Mahteni bent her head as if listening to the hushed whispers of the swirling wind that Tahkan held out like a flower on the palm of his hand. Ari Ara made herself breathe mechanically, frozen as the rest as her heart galloped madly in her chest.

At last, Mahteni spoke.

“Keep the Ancestor Wind, brother. We need you to call the spirits of the ancient grandfathers to speak to their grandsons and descendants.”

She made a small gesture. The wind spout dropped to touch the earth at their feet, stirring the dust. Everyone flinched and covered their eyes, waving the plumes away as they coughed. When the dust cleared, Mahteni clasped her brother’s hands and lifted him to his feet, the reply of the Forgiveness Song on her lips.

Ari Ara joined in with the rest of the women, moved to tears. In the second refrain, she heard the men’s voices joining from among the crafters. She thought she’d never heard anything so beautiful as the full spectrum of voices, low and high, honoring their honor keeper as his sister lifted him to his feet. When he rose, the heads of his people rose with him and the weight of shame and anger lifted from their backs. Tahkan Shirar, thin from fasting, trembling with power, stood both humble and proud, a man of his desert culture, a keeper of honor once more.

Ari Ara couldn’t keep it back: the Honor Cry broke loose from her throat, high as a piercing hawk’s scream, sharp and clear. It unlocked the throats of others and like a storm, the sound charged into the air. Tahkan’s eyes shot to his daughter, and he nodded his thanks to her. When the cry quieted, Tahkan turned to the crafters still hidden in the shade of the trees.

“My part of the bargain has been met,” he announced. “Now you must honor your end of our deal.”

With that, Tahkan gestured and the crafters filed out from under the trees. The astonished women parted to let them pass, out of the market and into the dust of the road.

“There are as many Atta Songs to sing as there are people,” he told Mahteni, “and we hope you will do us the kindness of hearing them. The Crossroads is yours. Each person must reconcile before entering again.”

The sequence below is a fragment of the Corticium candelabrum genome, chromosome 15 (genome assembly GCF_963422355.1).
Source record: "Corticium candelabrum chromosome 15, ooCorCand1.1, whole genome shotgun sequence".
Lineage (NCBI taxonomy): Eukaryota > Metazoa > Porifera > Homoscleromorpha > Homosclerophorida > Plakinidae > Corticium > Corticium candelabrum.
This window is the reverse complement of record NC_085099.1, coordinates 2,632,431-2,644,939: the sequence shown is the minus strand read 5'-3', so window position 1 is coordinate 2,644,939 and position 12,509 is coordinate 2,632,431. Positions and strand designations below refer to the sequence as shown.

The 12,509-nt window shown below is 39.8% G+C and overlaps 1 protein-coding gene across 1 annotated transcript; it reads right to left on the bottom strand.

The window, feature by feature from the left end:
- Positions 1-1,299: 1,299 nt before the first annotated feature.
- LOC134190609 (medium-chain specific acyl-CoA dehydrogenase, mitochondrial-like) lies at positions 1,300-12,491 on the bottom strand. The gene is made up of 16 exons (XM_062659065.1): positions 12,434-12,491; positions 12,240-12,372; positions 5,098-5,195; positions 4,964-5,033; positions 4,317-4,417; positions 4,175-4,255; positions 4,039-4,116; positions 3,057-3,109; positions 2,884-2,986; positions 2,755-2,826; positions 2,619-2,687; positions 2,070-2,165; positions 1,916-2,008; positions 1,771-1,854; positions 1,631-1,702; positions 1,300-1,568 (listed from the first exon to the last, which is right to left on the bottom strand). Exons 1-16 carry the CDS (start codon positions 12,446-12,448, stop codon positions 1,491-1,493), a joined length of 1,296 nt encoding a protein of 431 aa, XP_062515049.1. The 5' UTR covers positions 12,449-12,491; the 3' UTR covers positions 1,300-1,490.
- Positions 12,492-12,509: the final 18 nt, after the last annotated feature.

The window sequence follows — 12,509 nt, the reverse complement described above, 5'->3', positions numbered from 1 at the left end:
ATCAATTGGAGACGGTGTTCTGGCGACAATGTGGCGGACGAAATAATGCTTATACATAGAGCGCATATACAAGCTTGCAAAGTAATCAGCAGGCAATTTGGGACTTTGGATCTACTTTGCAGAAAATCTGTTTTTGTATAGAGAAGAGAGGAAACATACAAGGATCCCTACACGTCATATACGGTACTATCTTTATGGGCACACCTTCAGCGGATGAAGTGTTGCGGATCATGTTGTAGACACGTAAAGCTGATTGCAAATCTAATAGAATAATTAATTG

Ari Ara watched the crafters step out into the road with resigned and determined looks. It was as if they had placed and lost a wager. Only later, when the moon rose high across the sky and the fire embers burned low, did she hear the whole story from her father.

“I did make a wager with them,” he told her, practically translucent with the energy of the day’s events shimmering in his exhausted body. “I wagered everything I had: my honor, integrity, dignity, even my position as harrak-mettahl.”

“On what?” Ari Ara asked breathlessly.

Tahkan smiled wearily.

“I told them that if we offered these women a sincere apology for ignoring this situation too long, that if we apologized deeply and truly, and committed to being part of the solution, the women would forgive us.”

When he said the word, atta – to forgive – it shivered in the air. Ari Ara sensed meanings beyond her Marianan translation. The Harrak-Tala word for forgiveness had no sense of forgetting to it, no returning to what was before, no action-less remorse. The Harrak-Tala word was inseparable from change, from doing differently, from repairing harm. It reverberated with the willingness to be a different person and to live a different way. And because it was Desert Speech, the word for forgiveness bound the giver and receiver like an oath.

“They were afraid – or resistant – to try,” Tahkan confided, “so, I told them I would go first. It is my duty as Harrak-Mettahl, after all, to go first where others fear to walk . . . even into the Atta Song, which frightens men more than charging into battle.”